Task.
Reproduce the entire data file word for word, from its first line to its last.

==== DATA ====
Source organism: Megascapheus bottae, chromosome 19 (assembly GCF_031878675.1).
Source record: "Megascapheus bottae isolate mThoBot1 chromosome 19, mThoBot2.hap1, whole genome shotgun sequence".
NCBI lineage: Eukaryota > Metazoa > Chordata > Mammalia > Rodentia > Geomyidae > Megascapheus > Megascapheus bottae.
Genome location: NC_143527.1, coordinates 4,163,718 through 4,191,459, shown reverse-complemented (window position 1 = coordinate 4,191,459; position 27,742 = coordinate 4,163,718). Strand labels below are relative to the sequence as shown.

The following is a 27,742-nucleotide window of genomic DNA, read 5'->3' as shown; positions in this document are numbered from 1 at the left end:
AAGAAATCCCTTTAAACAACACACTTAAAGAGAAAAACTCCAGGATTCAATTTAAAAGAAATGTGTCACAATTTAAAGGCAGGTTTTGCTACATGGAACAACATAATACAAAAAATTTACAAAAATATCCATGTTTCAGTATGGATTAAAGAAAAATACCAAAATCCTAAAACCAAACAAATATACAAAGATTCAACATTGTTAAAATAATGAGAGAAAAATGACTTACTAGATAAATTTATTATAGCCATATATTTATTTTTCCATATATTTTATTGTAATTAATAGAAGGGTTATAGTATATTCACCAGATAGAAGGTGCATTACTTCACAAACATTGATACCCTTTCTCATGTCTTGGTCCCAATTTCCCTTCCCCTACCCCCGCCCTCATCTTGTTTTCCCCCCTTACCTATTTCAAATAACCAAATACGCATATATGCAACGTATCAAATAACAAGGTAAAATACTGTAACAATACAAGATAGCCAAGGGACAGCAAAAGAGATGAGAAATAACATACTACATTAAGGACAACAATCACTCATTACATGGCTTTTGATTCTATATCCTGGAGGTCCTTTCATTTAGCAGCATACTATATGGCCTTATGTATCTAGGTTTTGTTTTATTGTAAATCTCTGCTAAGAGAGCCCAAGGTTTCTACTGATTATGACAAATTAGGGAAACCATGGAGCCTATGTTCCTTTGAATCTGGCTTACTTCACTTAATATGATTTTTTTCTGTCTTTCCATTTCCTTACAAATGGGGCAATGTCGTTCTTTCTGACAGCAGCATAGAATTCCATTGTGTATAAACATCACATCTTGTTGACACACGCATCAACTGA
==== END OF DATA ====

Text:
Source organism: Megascapheus bottae, chromosome 19 (assembly GCF_031878675.1).
Source record: "Megascapheus bottae isolate mThoBot1 chromosome 19, mThoBot2.hap1, whole genome shotgun sequence".
NCBI lineage: Eukaryota > Metazoa > Chordata > Mammalia > Rodentia > Geomyidae > Megascapheus > Megascapheus bottae.
Genome location: NC_143527.1, coordinates 4,163,718 through 4,191,459, shown reverse-complemented (window position 1 = coordinate 4,191,459; position 27,742 = coordinate 4,163,718). Strand labels below are relative to the sequence as shown.

The following is a 27,742-nucleotide window of genomic DNA, read 5'->3' as shown; positions in this document are numbered from 1 at the left end:
AAGAAATCCCTTTAAACAACACACTTAAAGAGAAAAACTCCAGGATTCAATTTAAAAGAAATGTGTCACAATTTAAAGGCAGGTTTTGCTACATGGAACAACATAATACAAAAAATTTACAAAAATATCCATGTTTCAGTATGGATTAAAGAAAAATACCAAAATCCTAAAACCAAACAAATATACAAAGATTCAACATTGTTAAAATAATGAGAGAAAAATGACTTACTAGATAAATTTATTATAGCCATATATTTATTTTTCCATATATTTTATTGTAATTAATAGAAGGGTTATAGTATATTCACCAGATAGAAGGTGCATTACTTCACAAACATTGATACCCTTTCTCATGTCTTGGTCCCAATTTCCCTTCCCCTACCCCCGCCCTCATCTTGTTTTCCCCCCTTACCTATTTCAAATAACCAAATACGCATATATGCAACGTATCAAATAACAAGGTAAAATACTGTAACAATACAAGATAGCCAAGGGACAGCAAAAGAGATGAGAAATAACATACTACATTAAGGACAACAATCACTCATTACATGGCTTTTGATTCTATATCCTGGAGGTCCTTTCATTTAGCAGCATACTATATGGCCTTATGTATCTAGGTTTTGTTTTATTGTAAATCTCTGCTAAGAGAGCCCAAGGTTTCTACTGATTATGACAAATTAGGGAAACCATGGAGCCTATGTTCCTTTGAATCTGGCTTACTTCACTTAATATGATTTTTTTCTGTCTTTCCATTTCCTTACAAATGGGGCAATGTCGTTCTTTCTGACAGCAGCATAGAATTCCATTGTGTATAAACATCACATCTTGTTGACACACGCATCAACTGA